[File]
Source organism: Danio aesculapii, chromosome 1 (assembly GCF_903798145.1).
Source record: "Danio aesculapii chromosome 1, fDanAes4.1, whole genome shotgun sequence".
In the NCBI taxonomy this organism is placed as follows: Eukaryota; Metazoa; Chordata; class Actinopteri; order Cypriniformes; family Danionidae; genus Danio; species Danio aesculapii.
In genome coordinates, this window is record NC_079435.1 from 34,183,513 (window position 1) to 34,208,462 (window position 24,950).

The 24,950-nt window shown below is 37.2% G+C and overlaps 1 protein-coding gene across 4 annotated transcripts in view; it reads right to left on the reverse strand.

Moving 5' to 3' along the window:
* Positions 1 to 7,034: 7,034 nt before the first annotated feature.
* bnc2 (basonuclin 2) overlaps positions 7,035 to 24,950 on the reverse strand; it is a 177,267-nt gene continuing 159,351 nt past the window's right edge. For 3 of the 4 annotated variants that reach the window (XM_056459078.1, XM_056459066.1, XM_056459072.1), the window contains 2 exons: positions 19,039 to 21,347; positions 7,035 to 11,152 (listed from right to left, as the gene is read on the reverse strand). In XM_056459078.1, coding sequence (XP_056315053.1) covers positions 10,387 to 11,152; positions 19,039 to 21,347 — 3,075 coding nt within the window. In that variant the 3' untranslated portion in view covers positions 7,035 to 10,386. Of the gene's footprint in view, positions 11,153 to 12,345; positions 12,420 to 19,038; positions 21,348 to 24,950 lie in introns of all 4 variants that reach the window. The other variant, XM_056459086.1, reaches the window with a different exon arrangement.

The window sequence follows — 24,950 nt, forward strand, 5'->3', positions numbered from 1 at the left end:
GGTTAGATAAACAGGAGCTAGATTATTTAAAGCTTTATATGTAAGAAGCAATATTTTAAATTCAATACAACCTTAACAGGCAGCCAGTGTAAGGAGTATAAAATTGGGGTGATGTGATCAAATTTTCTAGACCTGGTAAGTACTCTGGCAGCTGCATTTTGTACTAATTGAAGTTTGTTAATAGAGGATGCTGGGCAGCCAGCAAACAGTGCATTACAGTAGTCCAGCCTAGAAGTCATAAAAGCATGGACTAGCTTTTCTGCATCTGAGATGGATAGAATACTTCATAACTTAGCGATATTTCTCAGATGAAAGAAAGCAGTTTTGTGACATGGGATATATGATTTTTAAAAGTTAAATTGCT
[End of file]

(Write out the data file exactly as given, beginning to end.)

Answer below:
Source organism: Danio aesculapii, chromosome 1 (assembly GCF_903798145.1).
Source record: "Danio aesculapii chromosome 1, fDanAes4.1, whole genome shotgun sequence".
In the NCBI taxonomy this organism is placed as follows: Eukaryota; Metazoa; Chordata; class Actinopteri; order Cypriniformes; family Danionidae; genus Danio; species Danio aesculapii.
In genome coordinates, this window is record NC_079435.1 from 34,183,513 (window position 1) to 34,208,462 (window position 24,950).

The 24,950-nt window shown below is 37.2% G+C and overlaps 1 protein-coding gene across 4 annotated transcripts in view; it reads right to left on the reverse strand.

Moving 5' to 3' along the window:
* Positions 1 to 7,034: 7,034 nt before the first annotated feature.
* bnc2 (basonuclin 2) overlaps positions 7,035 to 24,950 on the reverse strand; it is a 177,267-nt gene continuing 159,351 nt past the window's right edge. For 3 of the 4 annotated variants that reach the window (XM_056459078.1, XM_056459066.1, XM_056459072.1), the window contains 2 exons: positions 19,039 to 21,347; positions 7,035 to 11,152 (listed from right to left, as the gene is read on the reverse strand). In XM_056459078.1, coding sequence (XP_056315053.1) covers positions 10,387 to 11,152; positions 19,039 to 21,347 — 3,075 coding nt within the window. In that variant the 3' untranslated portion in view covers positions 7,035 to 10,386. Of the gene's footprint in view, positions 11,153 to 12,345; positions 12,420 to 19,038; positions 21,348 to 24,950 lie in introns of all 4 variants that reach the window. The other variant, XM_056459086.1, reaches the window with a different exon arrangement.

The window sequence follows — 24,950 nt, forward strand, 5'->3', positions numbered from 1 at the left end:
GGTTAGATAAACAGGAGCTAGATTATTTAAAGCTTTATATGTAAGAAGCAATATTTTAAATTCAATACAACCTTAACAGGCAGCCAGTGTAAGGAGTATAAAATTGGGGTGATGTGATCAAATTTTCTAGACCTGGTAAGTACTCTGGCAGCTGCATTTTGTACTAATTGAAGTTTGTTAATAGAGGATGCTGGGCAGCCAGCAAACAGTGCATTACAGTAGTCCAGCCTAGAAGTCATAAAAGCATGGACTAGCTTTTCTGCATCTGAGATGGATAGAATACTTCATAACTTAGCGATATTTCTCAGATGAAAGAAAGCAGTTTTGTGACATGGGATATATGATTTTTAAAAGTTAAATTGCT